If the Broncos were to do this with Miller, next year he would cost the Broncos about $16.92 million. Even at the 120 percent increase, Miller would still be $2-6 million under value, and that’s not even taking into account a continued increase in his value.

The franchise tag can be used for a third consecutive year at an even increased price. If a team chooses to do this, it will cost them 144 percent of the previous year’s salary or the equivalent of the highest-paid position’s franchise tag (quarterback), whichever is higher. For the 2018 season, if the Broncos were to place the franchise tag on Miller, he would cost $24.36 million. While this is greater than the $22 million Miller may be asking for, it’s less than the $25 million Cole said Miller could garner on the open market.

Not to mention, while it is difficult to forecast a player’s exact value in future years, if Miller continues to play at the level he has in his first five seasons, there’s no doubt his value will continue to increase each year, especially as the league’s salary cap continues to grow. If this happens, then the $19-25 million that Miller could get this year could be worth even more after next year and the year after.

If the Broncos decided to franchise tag Miller three consecutive years at the prices mentioned above, he would cost them a total of $55.38 million, an average of $18.46 million a year. If Miller were to sign a long-term deal now, he could probably command $20-22 million a year. Over the next three seasons, if the Broncos were to franchise tag Miller each year, they would be saving an average of about $2-4 million per year as opposed to giving him a long-term contract now.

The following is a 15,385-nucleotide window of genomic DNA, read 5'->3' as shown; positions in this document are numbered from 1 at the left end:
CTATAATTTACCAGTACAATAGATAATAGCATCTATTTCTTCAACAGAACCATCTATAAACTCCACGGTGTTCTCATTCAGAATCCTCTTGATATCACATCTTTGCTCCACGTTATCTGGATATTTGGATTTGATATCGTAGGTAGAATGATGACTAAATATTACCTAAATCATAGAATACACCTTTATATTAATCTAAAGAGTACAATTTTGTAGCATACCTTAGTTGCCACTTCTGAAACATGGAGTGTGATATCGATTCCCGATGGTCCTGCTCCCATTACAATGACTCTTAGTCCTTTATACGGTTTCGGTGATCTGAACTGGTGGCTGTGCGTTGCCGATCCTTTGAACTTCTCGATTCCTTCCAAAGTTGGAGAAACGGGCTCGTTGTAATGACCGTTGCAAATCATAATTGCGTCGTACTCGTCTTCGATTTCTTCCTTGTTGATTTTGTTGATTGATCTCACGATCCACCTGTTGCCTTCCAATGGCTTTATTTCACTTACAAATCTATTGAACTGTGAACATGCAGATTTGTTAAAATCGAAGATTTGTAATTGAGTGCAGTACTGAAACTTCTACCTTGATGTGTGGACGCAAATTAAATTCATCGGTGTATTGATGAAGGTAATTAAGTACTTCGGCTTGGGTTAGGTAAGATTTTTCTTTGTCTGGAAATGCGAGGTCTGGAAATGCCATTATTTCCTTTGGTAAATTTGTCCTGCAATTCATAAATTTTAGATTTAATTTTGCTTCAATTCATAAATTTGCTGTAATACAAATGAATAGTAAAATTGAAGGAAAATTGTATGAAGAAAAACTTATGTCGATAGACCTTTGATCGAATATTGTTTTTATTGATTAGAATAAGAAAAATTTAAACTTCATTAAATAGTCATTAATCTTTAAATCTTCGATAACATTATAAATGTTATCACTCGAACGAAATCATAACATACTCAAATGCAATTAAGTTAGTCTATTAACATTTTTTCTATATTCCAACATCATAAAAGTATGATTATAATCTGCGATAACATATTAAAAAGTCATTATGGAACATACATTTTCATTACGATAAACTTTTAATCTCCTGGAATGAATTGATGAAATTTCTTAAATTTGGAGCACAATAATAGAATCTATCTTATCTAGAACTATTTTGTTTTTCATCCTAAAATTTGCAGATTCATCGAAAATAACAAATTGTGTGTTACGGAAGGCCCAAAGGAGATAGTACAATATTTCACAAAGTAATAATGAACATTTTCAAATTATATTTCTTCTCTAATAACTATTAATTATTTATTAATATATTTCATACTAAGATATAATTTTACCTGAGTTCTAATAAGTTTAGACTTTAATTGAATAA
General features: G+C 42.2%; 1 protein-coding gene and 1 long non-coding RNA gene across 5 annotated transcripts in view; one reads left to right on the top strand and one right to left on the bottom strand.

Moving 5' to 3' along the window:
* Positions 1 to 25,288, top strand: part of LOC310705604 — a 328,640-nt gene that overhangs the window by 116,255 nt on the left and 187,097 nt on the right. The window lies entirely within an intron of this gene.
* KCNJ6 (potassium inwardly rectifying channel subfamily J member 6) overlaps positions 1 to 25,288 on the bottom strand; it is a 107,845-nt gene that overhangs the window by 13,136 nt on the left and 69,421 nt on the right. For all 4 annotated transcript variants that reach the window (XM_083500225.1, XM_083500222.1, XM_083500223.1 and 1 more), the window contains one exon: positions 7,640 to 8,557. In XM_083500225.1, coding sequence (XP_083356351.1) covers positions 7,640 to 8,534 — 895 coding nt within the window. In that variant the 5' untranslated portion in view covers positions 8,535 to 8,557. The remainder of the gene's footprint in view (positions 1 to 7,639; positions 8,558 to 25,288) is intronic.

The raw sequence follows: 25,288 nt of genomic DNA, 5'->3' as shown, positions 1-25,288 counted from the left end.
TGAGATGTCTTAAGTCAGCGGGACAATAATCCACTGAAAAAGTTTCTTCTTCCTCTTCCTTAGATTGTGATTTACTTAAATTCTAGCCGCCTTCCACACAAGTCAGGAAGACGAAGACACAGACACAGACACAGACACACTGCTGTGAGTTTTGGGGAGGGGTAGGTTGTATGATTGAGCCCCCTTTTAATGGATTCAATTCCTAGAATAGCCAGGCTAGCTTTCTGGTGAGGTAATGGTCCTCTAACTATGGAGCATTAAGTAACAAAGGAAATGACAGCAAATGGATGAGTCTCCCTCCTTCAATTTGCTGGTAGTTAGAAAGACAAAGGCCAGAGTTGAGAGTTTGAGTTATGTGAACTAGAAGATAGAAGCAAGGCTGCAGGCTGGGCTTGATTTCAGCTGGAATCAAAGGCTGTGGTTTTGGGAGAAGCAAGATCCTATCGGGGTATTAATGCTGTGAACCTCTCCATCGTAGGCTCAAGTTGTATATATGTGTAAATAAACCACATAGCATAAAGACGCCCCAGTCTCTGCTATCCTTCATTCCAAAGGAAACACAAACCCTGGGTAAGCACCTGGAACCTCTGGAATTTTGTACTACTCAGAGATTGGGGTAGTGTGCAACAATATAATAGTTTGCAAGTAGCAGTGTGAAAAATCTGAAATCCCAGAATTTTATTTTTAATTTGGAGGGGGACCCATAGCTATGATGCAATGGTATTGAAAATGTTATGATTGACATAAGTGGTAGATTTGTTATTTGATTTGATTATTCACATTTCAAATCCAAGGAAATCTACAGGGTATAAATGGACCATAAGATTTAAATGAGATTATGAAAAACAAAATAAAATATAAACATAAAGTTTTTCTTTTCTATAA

Another advantage of the franchise tag would be that it makes every year a contract year for Miller. In contract years, players can sometimes have the best years of their career, because they have an opportunity to receive a new contract the following year and want to impress teams as much as they can. If Miller were in this situation for three years in a row, it would give him extra incentive to stay focused and work his very best each of these three years instead of letting him get complacent.

If Miller were to continue the path he is on now of being one of the best players in the game, after the third year of being franchised tagged there is no question his value would be through the roof and the Broncos could still be set to pay him the biggest defensive contract in NFL history. This is something the Broncos would live with because they would have just saved $9-15 million over the past three seasons and Miller would have continued to prove that he is one of the most dominant players in the NFL.

There is no doubt that one day Von Miller will sign one of the biggest defensive contracts in NFL history, if not the biggest. If the Broncos could save millions a year for the next three years by franchise tagging him, why would they not go down this unconventional route, or at least explore this opportunity?

The one caveat, of course, is that a plan such as this will undoubtedly make Miller unhappy. Whether that leads to an extended holdout or something else, it’s hard to imagine there won’t be repercussions of some sort. Still, the cards are in the Broncos hands. We’ll see what they do.